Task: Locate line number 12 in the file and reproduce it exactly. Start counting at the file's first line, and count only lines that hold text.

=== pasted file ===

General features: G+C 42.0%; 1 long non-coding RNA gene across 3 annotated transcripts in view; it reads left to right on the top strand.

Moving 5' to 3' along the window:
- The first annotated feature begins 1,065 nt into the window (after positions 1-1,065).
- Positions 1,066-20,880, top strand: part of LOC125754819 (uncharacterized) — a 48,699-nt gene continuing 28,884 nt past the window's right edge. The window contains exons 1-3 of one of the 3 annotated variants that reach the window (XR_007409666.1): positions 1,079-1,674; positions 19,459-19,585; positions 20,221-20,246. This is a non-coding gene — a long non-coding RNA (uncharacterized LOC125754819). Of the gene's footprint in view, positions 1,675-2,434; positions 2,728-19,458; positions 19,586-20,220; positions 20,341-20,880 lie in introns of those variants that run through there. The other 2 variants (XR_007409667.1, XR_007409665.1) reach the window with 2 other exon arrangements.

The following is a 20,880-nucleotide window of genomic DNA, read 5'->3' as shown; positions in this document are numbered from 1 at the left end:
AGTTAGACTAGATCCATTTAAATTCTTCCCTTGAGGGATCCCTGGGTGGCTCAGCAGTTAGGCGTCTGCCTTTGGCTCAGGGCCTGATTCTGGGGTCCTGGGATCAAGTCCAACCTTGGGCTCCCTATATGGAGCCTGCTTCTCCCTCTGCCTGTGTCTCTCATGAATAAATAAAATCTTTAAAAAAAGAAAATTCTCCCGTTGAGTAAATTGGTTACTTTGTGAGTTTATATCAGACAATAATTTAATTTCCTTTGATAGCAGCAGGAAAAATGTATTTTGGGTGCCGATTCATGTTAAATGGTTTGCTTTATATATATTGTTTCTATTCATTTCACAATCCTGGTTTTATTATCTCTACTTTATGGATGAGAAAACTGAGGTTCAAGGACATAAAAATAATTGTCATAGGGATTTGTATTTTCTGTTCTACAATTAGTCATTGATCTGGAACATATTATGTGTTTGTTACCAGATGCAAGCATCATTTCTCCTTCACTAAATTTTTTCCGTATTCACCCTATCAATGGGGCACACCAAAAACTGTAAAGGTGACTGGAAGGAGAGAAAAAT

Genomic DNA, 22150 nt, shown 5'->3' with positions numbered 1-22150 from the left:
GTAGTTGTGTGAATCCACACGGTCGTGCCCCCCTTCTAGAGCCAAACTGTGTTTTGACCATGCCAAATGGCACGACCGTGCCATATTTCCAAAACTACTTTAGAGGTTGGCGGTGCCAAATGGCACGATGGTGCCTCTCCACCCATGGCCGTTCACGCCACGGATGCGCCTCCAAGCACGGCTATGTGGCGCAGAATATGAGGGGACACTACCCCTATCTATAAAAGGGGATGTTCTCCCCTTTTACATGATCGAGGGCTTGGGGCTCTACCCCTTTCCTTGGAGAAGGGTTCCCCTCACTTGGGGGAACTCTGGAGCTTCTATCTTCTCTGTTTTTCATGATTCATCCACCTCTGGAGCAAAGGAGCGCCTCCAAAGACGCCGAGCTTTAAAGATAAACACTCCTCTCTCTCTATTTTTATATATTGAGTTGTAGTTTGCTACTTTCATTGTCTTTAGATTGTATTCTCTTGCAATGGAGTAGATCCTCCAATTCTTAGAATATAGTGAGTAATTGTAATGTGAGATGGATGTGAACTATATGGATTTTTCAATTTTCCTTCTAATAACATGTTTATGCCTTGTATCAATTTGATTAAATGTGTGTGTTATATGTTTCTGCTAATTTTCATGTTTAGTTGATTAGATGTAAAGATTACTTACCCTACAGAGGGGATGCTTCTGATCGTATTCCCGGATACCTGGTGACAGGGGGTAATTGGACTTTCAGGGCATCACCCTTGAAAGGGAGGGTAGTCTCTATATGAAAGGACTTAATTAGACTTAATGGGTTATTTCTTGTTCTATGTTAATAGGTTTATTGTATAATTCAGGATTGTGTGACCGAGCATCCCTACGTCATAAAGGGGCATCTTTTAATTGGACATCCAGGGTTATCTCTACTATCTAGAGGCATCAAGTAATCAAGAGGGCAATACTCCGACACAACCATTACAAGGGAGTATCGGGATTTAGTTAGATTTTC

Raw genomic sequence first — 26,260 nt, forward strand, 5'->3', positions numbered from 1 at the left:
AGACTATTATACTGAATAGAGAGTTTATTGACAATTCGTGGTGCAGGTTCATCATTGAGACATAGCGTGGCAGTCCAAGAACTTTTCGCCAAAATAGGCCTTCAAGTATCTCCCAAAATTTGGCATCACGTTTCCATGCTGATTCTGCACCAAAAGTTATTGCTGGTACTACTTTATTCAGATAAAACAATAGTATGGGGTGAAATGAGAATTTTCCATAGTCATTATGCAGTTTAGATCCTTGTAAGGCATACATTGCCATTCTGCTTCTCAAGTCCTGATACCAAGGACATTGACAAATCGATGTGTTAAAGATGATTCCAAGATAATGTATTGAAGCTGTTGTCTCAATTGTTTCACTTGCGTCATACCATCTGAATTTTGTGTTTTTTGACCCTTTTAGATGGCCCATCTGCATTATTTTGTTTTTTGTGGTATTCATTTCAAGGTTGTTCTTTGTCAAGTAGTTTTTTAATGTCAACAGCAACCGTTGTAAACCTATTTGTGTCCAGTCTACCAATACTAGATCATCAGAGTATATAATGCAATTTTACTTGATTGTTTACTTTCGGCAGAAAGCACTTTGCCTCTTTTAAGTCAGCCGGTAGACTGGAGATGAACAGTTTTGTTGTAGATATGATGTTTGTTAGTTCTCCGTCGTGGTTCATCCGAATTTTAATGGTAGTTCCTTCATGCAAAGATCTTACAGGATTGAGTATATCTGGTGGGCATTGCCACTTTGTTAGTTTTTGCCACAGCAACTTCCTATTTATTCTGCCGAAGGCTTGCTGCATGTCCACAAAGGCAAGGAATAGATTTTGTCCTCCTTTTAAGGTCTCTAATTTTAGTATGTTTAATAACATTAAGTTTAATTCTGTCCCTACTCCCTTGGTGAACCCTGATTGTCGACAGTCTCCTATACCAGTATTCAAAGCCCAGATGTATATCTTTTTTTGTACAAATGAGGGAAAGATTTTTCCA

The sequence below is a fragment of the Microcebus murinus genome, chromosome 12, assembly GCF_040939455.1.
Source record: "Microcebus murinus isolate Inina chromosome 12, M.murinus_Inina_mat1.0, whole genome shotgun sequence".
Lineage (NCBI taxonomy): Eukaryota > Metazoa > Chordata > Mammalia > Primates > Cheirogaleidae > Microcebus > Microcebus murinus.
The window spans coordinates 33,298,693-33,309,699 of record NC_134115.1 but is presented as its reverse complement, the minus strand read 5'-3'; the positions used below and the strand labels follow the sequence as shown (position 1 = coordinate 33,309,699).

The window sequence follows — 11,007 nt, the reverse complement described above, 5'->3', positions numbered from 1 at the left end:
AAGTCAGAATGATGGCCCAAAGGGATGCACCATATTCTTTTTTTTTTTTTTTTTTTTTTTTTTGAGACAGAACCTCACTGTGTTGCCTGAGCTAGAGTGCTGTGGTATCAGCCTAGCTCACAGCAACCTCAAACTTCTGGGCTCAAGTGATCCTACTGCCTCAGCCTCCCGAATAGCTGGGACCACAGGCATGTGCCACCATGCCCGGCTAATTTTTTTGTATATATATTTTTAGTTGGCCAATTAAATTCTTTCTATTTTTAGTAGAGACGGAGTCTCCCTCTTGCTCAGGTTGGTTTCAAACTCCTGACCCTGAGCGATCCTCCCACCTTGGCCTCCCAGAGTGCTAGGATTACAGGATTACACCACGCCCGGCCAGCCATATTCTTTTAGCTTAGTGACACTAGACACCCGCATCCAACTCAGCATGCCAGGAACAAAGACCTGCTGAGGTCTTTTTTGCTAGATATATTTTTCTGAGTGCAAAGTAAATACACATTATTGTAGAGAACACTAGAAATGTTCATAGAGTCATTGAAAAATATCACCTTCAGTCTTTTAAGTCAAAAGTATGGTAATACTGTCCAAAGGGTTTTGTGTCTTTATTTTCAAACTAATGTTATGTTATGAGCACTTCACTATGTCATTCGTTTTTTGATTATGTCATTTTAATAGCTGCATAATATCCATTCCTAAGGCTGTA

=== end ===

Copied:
Source record: "Microcebus murinus isolate Inina chromosome 12, M.murinus_Inina_mat1.0, whole genome shotgun sequence".